Referring now to FIGS. 22 and 24, the method and procedure of employing the cement mold 112 to form the temporary tibial plateau 172 is shown. Here again, the proper mixture of bone cement and antibiotic is prepared and may either be inserted into to the cement gun 72 or left in an appropriate mixing bowl. Once mixed, the cement mold 112 is laid upon the outer base 162 exposing the upturned inner sidewall 166. The bone cement 82 is then delivered to the interior of the mold 112 either by way of the cement gun 72 or by merely pouring the bone cement 82 from the bowl into the cement mold 112. The thickness of the bone cement 82 may be matched with graduations 174 which appear on the inside of the base 162 in order to adjust the thickness depending on the patients needs. The graduations 174 are shown running about the inner circumference of the sidewall 166, but may only be on one portion of the sidewall 166.
Once the proper depth is selected, a plunger or paddle 176 having a handle 178 and a textured surface 180 is used to substantially shape the tibial plateau 172 and create a textured surface which will engage the tibia 182. By pressing and applying the plunger 178 which engages the inner sidewalls 166, trapped air within the bone cement 82 is released. Once the tibial plateau implant 172 is formed, the surgeon will let the mold 112 sit as the bone cement hardens and cures. Once hardened, the tibial plateau implant 172 is removed from the mold 112 by flexing or tearing the mold 112. The surgeon may then introduce antibiotic loaded bone cement 82 into any voids 184 formed within the tibia 182 by the first permanent implant. Once the voids 184 have been filled, the tibial plateau implant 172 is positioned textured side down on the tibia 182. The distended joint is then brought together to form a temporary articulating joint, as shown in FIG. 24. Here again, the implants 150 and 172 are not a load bearing implant but enable the distended joints to be brought together thereby enabling the patient to move in a limited matter.
Turning now to FIGS. 25-26, modified versions of the cement molds 112 and 110 are shown, respectively. In this regard, the cement mold 112 is shown with a third version of removal mechanism 186 having an extended pull tab 188 which may assist in removing the temporary tibial implant 172 by tearing the cement mold 112 about sidewall 164, thereby leaving only the base 162. The thinned member 104 may also be formed along the sidewall 164 adjacent to the base 162 to further enhance tearing about this circumference.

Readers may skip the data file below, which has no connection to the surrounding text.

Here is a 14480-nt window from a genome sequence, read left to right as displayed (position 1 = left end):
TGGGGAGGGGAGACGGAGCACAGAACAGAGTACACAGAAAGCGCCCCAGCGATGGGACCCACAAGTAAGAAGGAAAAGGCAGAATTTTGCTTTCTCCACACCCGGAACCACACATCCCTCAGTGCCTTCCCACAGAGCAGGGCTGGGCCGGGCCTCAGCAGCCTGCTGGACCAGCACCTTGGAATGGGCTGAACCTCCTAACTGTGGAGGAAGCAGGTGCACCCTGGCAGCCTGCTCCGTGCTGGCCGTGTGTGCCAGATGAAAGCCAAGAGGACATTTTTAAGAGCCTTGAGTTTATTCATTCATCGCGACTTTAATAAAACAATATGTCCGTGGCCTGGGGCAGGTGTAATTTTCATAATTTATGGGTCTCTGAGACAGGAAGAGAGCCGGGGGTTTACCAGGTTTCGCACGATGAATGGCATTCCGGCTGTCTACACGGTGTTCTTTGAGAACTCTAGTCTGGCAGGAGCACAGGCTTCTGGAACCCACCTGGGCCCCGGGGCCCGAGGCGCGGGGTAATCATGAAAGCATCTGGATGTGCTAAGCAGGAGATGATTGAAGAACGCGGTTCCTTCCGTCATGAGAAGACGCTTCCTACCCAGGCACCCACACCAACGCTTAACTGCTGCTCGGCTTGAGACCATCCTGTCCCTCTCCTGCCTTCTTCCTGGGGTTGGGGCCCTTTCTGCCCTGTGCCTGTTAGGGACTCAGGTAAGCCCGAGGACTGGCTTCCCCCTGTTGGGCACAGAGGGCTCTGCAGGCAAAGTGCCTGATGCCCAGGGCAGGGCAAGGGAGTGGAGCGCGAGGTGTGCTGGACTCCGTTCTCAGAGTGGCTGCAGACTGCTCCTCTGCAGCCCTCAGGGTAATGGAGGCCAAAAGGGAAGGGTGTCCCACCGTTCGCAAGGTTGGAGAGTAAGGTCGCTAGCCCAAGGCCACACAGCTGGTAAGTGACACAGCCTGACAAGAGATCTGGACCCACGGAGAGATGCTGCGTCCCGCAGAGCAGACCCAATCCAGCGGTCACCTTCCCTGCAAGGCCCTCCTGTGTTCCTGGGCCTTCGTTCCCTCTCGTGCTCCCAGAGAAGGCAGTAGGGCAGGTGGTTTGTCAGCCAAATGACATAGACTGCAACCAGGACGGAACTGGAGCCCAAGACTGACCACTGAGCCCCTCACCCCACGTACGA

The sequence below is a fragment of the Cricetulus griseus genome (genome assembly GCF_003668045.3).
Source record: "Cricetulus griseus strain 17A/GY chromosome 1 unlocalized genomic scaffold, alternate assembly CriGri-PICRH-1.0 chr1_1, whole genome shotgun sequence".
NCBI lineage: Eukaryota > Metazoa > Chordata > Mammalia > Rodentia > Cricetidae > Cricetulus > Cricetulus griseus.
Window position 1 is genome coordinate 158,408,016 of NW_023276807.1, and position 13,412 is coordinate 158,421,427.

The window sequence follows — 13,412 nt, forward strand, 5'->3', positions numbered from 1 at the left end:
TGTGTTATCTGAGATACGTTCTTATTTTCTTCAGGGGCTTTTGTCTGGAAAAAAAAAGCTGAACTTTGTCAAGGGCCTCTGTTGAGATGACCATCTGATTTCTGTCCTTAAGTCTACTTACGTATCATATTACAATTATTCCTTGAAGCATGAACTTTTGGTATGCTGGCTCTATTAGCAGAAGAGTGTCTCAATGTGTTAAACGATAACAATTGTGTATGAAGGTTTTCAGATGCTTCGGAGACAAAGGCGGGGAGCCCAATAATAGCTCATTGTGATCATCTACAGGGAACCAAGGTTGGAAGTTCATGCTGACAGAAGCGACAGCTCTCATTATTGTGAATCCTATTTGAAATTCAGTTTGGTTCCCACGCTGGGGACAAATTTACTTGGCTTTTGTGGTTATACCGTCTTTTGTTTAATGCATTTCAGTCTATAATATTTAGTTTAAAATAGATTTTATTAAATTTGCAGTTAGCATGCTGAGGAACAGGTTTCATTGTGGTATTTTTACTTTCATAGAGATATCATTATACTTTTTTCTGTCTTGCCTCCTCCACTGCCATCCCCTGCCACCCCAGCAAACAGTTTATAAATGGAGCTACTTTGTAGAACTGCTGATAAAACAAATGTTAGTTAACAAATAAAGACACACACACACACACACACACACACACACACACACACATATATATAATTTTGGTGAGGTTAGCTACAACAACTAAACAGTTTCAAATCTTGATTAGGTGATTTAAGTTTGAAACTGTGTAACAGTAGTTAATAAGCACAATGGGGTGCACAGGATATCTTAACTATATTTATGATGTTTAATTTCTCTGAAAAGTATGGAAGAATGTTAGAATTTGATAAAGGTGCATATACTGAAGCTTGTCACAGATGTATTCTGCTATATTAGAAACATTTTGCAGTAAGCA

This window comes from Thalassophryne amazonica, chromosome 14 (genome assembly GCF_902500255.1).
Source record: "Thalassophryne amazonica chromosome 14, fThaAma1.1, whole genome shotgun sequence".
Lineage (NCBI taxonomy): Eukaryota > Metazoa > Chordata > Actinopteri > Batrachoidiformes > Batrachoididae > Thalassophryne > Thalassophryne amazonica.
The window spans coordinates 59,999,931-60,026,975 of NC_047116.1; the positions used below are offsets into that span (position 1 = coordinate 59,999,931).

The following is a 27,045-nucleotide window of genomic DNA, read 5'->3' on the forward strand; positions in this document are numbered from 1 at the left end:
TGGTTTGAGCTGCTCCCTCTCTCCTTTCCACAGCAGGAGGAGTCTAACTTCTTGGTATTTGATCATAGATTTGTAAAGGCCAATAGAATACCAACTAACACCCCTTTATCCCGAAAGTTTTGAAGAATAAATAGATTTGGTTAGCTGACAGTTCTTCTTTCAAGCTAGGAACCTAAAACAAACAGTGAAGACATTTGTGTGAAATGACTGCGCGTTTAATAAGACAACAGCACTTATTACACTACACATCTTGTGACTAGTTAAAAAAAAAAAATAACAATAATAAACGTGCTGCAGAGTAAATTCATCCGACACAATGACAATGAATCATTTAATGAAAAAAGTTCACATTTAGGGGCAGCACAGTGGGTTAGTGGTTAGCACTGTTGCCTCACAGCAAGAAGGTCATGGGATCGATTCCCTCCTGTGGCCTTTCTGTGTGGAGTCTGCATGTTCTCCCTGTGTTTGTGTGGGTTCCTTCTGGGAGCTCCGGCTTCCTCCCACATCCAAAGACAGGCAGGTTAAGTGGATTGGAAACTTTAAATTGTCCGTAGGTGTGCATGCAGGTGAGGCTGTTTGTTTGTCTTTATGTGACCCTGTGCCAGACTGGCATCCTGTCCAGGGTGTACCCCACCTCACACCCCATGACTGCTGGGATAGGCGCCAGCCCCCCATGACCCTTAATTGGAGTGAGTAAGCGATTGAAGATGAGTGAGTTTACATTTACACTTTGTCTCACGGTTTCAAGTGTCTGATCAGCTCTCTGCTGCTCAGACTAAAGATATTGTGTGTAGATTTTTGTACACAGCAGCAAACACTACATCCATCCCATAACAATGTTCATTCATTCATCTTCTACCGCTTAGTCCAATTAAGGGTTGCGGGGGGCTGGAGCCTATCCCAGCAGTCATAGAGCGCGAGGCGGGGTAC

Referring to FIG. 26, the second half 116 of the cement mold 110 is shown with a fourth version of a removal mechanism 190 having a pull tab 192 extending from the posterior portion 120. The pull tab 192 also may be used to assist in tearing away the disposable cement mold 110.
The foregoing discussion discloses and describes merely exemplary embodiments of the present invention. One skilled in the art will readily recognize from such discussion, and from the accompanying drawings and claims, that various changes, modifications and variations can be made therein without departing from the spirit and scope of the invention.
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|2||*||Booth Jr & Lotke, The Results of Spacer Block Technique in Revision of Infected Total Knee Arthroplasty , Clinical Orthopaedics and Related Research No. 248, Nov., 1989; pp. 57 60.|
|3||Cohen, Hozack, Cuckler, Booth, "Two-Stage Reimplantation of Septic Total Knee Arthroplasty"; The Journal of Arthroplasty, vol. 3, No. 4, Dec., 1988; pp. 369-377.|
|4||*||Cohen, Hozack, Cuckler, Booth, Two Stage Reimplantation of Septic Total Knee Arthroplasty ; The Journal of Arthroplasty, vol. 3, No. 4, Dec., 1988; pp. 369 377.|
|5||Flick, Herbert, Goodell, & Kristiansen; Clinical Orthopeadics & Related Research, "Noncommercial Fabrication of Antibiotic-impregnated Polymethylmethacrylate Beads"; No. 223, Oct. 1987, pp. 282-286.|
|6||*||Flick, Herbert, Goodell, & Kristiansen; Clinical Orthopeadics & Related Research, Noncommercial Fabrication of Antibiotic impregnated Polymethylmethacrylate Beads ; No. 223, Oct. 1987, pp. 282 286.|
|7||Goodell, Flick, Hebert & Howe, "Preparation and Release Characteristics of Tobramycin-impregnated Polymethylmethacrylate Beads"; American Journal of Hospital Pharmacy, vol. 43, Jun., 1986; pp. 1454-1451.|
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|9||Hofmann, Kane, Tkach, Plaster, & Camargo; Clinical Orthopaedics & Related Research, "Treatment of Infected Total Knee Arthroplasty Using an Articulating Spacer"; Clinical Orthopaedics and Related Research; ©1995 Lippincott-Raven Publishers; No. 321, pp. 45-54.|
|10||*||Hofmann, Kane, Tkach, Plaster, & Camargo; Clinical Orthopaedics & Related Research, Treatment of Infected Total Knee Arthroplasty Using an Articulating Spacer ; Clinical Orthopaedics and Related Research; 1995 Lippincott Raven Publishers; No. 321, pp. 45 54.|
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|12||*||Wilde & Ruth, Two Stage Reimplantation in Infected Total Knee Arthroplasty ; Clinical Orthopaedics & Related Research, No. 236, Nov., 1998; pp. 23 35.|
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|U.S. Classification||425/318, 249/55, 249/141, 249/61, 623/901, 249/168|
|International Classification||B29C33/42, B29C43/02, B29C33/50, B29C33/20, A61F2/30, B29C43/12, B29C33/40, B29C45/44, B29C33/44, B29C45/14, B29C33/10, B29D99/00|
|Cooperative Classification||Y10S623/901, A61F2002/30672, A61F2/36, A61F2/38, A61F2250/0059, A61F2/30942|
|European Classification||A61F2/36, A61F2/38, A61F2/30M2|
|15 Jul 1998||AS||Assignment|